“The Hebrew word for charity, ‘tzedakah’, translates as ‘justice.’ This is not just funding, it is advocacy in making the world a better place,” says philanthropist Jay Ruderman, President of the Ruderman Family Foundation, who was in Cape Town to visit United Herzlia Schools , one of five international organisations to be awarded the Ruderman Prize in Disability for 2013.
United Herzlia Schools (UHS), has a fully-fledged inclusive programme that welcomes all children with learning and physical disabilities. “Herzlia adopted an inclusion philosophy in 1997 and today all 10 campuses are inclusive schools that cater for all the children of the Cape Town Jewish community no matter what their academic, physical or financial situation may be,” says Geoff Cohen, Director of Education at the UHS.
The Ruderman Prize recognises organisations that operate innovative services fostering the full inclusion of people with disabilities in local Jewish communities. “This is about changing attitudes,” said Ruderman. “It’s about prioritising the value of inclusion. All the winners are organisations not focused on the issue of disability but have developed innovative programmes to include people with disabilities in the overall mission of their organisation,” he explained.
In only its second year, the prize has become international, as 244 organisations applied in 2013. Each winner received $50,000 to continue their work and pursue new opportunities for inclusion.
“It is so gratifying to know that our work has been recognised and we are humbled and honoured to be a recipient of this prestigious prize,” said Cohen.
Support at every stage
Herzlia’s Inclusion Programme began with just 5 students and one Special Education Needs Coordinator (SENCO) in 1997. It has evolved into a sophisticated programme, where support is offered at each stage of the child’s academic journey. The UHS currently employs 21 full-time learning support teachers, 5 part-time, 6 full-time facilitators and 7 remedial staff. This excludes another 20 teachers and staff that are paid directly by parents. The number of pupils requiring extensive learning support has grown to 80 in 2013.
At the core of the inclusion programme are Herzlia’s Learning Centres, each with a dedicated team of SENCOs, remedial teachers, social workers, psychologists and outsourced therapists who provide support from basic remediation to Individualised Education Plans (IEPs). These centres are equipped with technology, learning materials and resources. All educators are required to attend regular development training in the area of inclusion.
“We want to use this funding to ensure that every Jewish child in Cape Town can afford an inclusive Jewish education, no matter what the financial position of the parents,” said Cohen. Costs also go into the Learning Centres, resources and training staff, so that everyone from educators to administrators can create an inclusive environment at the UHS.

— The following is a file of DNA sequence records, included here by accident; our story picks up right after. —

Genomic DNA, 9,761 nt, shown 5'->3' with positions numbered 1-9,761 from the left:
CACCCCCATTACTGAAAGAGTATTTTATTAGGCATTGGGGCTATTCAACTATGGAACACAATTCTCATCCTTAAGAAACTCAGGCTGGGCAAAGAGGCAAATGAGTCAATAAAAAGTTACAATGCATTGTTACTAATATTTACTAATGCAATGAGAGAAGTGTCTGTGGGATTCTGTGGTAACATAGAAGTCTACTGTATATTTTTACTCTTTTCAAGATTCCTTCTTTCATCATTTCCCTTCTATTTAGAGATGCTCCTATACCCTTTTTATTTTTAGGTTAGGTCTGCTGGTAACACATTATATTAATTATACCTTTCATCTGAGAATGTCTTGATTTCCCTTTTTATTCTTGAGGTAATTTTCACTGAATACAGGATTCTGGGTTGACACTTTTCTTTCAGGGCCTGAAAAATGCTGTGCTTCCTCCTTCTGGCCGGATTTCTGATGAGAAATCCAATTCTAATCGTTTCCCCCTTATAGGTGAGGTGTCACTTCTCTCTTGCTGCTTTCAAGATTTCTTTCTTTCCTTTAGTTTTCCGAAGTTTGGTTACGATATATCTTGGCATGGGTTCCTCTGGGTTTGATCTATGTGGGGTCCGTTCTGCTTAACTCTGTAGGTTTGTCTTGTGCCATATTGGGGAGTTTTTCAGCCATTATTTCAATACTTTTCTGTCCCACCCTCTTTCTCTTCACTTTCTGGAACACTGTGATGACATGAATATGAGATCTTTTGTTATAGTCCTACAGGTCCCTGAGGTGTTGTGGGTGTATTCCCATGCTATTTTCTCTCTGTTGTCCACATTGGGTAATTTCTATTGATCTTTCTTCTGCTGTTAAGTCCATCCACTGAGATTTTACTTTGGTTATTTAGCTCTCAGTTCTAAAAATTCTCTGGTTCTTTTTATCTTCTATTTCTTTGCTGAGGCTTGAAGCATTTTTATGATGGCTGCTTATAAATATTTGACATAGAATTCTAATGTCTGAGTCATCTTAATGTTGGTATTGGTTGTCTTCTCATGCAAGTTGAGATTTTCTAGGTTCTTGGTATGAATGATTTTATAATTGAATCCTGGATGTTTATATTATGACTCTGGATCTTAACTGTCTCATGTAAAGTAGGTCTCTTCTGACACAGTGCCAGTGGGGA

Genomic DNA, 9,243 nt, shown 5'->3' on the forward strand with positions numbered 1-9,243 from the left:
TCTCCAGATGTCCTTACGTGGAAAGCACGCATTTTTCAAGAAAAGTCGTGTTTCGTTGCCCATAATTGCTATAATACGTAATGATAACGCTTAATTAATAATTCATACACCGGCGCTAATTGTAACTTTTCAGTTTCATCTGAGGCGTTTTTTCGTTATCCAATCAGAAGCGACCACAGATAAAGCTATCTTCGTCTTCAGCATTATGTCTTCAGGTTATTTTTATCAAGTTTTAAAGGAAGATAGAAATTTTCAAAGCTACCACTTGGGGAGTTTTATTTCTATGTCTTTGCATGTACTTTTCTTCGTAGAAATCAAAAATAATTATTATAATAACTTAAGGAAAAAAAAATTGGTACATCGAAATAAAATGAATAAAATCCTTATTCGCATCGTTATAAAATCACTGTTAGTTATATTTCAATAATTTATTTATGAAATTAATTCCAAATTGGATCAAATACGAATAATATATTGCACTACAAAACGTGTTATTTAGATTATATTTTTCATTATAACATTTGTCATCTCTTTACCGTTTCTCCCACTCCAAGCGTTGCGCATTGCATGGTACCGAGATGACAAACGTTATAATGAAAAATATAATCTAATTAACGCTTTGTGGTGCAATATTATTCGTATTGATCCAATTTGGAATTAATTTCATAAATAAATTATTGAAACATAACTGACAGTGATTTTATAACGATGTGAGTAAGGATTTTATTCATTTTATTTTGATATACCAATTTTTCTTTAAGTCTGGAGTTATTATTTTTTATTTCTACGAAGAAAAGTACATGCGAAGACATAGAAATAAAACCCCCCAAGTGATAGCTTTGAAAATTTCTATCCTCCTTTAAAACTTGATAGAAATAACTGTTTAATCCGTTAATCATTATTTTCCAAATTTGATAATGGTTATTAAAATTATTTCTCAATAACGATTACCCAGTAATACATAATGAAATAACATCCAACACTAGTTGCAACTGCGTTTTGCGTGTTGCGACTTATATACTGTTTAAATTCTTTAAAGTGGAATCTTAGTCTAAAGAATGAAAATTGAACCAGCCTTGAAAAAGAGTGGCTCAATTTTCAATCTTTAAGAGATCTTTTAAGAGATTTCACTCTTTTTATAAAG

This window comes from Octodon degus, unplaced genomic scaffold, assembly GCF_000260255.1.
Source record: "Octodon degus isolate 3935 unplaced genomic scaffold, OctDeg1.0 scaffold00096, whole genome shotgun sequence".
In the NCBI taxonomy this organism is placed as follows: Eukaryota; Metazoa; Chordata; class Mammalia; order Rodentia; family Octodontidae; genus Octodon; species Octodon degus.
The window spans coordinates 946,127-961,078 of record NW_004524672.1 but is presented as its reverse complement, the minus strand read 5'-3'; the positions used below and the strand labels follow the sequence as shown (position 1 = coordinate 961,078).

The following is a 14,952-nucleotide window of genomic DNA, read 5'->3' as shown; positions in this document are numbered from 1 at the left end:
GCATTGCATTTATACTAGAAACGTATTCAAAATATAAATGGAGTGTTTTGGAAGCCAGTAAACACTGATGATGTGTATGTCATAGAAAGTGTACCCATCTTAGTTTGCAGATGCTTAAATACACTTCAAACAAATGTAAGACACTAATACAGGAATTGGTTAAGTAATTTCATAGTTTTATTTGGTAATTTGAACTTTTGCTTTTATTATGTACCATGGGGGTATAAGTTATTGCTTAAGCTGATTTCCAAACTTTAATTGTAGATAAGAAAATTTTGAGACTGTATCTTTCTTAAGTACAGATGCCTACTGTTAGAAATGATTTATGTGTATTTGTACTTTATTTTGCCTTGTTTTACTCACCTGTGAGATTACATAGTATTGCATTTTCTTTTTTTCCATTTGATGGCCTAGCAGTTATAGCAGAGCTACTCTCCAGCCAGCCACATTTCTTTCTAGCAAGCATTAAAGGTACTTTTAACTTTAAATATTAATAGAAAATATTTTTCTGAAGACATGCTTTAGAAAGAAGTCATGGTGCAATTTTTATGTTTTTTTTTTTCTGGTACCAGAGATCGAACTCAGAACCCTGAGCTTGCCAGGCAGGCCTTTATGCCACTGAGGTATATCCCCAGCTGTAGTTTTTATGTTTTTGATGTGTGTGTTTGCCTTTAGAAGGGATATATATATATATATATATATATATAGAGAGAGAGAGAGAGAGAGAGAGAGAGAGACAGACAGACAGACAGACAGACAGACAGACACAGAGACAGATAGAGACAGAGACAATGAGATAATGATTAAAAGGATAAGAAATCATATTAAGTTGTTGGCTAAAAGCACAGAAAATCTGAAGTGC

A leader in inclusive education
Since Herzlia was announced as a Ruderman prize winner, interest in the school’s inclusion policy has grown. Herzlia has publicised its programmes and is increasingly being called upon to provide a model of inclusion for other schools, both in South Africa and around the world This is exactly what the Rudermans hope to achieve — that the award will draw attention to the need for inclusion and that the winners can be leaders in this arena, especially in their Jewish communities.
Ruderman, who is also a Joint Distribution Committee (JDC) Board member, was accompanied on his visit to the school by Solly Kaplinski, Executive Director of Overseas Joint Ventures at the JDC and a former Principal at Herzlia Schools. “Jay is not just a ‘chequebook philanthropist’” said Kaplinski. “He wants to create a common vision. His foundation believes that people with disabilities deserve the same opportunities as everyone else, and every community needs and deserves their contributions. Inclusion is fair, essential and strengthens us all.”
“This should be a necessity, not a luxury,” said Chief Rabbi Dr Warren Goldstein, after visiting Herzlia. “We have a responsibility to our community.”
Reflecting on memorable moments, Cohen recalls interviewing a girl with cerebral palsy. “Just as I was wondering if she would cope physically with getting around the school, she said ‘Look!’ and ran up 3 flights of stairs. It is this fighting spirit that demonstrates why all children should be given all opportunities.”
“Policies like this lead to young people knowing that inclusion is normal, that it reflects wider society,” said Ruderman, “and this can impact their choices.” Recalling another anecdote, Cohen remembers how a boy with special needs was invited to a barmitzvah for the first time after being at Herzlia for a few weeks; while another class, on their own initiative, organised a roster to carry the schoolbag of a disabled child.
Challenges remain, such as maintaing a learning environment that caters for all abilities on a daily basis; and the bullying that children sometimes inflict on each other. Yet at the same time, “we have 2100 children in our system; and we have 2100 children with ‘special needs’,” says Cohen. “All children have strengths and weaknesses, and we cater for them all.”